Businesses typically have three options for filing bankruptcy. Specifically, the owner may decide to file a personal and business bankruptcy (Chapter 7) if they are a sole proprietorship, a personal or business reorganization (Chapter 13), or a large business or corporate entity reorganization (Chapter 11). All of these bankruptcies have different outcomes, purposes, and requirements. Moreover, some people may have the option to file one, and may not have the option to file the others.
Three Types of Bankruptcy for Businesses
When most people think of the term “bankruptcy”, they think of Chapter 7. Chapter 7 bankruptcy can eliminate most or all the debts for which you are personally liable. For example, if you are a sole proprietor of your business, you are personally liable for your business’s debts. Therefore, Chapter 7 may work well for you.
When filing Chapter 7, you must list all business assets as your personal assets. As a result, it is important to make sure that you have enough exemptions to protect all assets of the sole proprietorship. California has specific exemptions for equipment and tools of trade used in business that you can use to help protect these assets. Otherwise, the bankruptcy trustee may be able to sell off all nonexempt assets, which can shut down your business.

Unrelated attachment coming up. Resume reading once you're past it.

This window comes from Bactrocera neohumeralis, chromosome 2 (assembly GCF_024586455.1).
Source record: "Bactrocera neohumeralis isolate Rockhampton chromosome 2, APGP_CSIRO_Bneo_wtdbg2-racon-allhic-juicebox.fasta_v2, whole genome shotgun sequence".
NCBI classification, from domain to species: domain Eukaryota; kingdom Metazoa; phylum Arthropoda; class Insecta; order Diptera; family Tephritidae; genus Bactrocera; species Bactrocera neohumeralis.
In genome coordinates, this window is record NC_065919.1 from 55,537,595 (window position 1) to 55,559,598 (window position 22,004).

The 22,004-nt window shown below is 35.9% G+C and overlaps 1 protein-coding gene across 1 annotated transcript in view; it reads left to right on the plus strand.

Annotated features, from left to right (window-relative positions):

A small business Chapter 13 bankruptcy occurs when the court helps a debtor restructure their obligations while continuing business. Further, the business pays creditors from the available funds through a restructuring plan of reorganization. While Chapter 13 bankruptcy is an option for small businesses, it cannot be used by businesses that are owned through partnerships or corporations.
There are certain debt limits to filing Chapter 13 bankruptcy. That said, Chapter 13 bankruptcy can actually eliminate some or all debt. While it is possible to file an emergency Chapter 13 on your own, proceedings are complicated and typically require an attorney’s help.
In Chapter 11 bankruptcy, a business participates in a reorganization process. This allows the company to repay debts without affecting the business operations while simultaneously revamping its relationship with debt and creditors.
Large businesses must use Chapter 11. Generally, small and large businesses must follow the same rules when applying for protection under Chapter 11 bankruptcy. However, some rules differ. For example, Chapter 11 bankruptcy generally requires appointing a creditors’ committee to oversee and represent the interests of the unsecured creditor. That said, the court can help with creating a committee for small businesses. Further, small businesses are given a deadline to complete the organization process, which is generally not a requirement in Chapter 11 bankruptcy. Note that Chapter 11 proceedings are extremely complicated and will require full attorney representation.
As of January, 2017, A People’s Choice no longer offers bankruptcy document preparation services.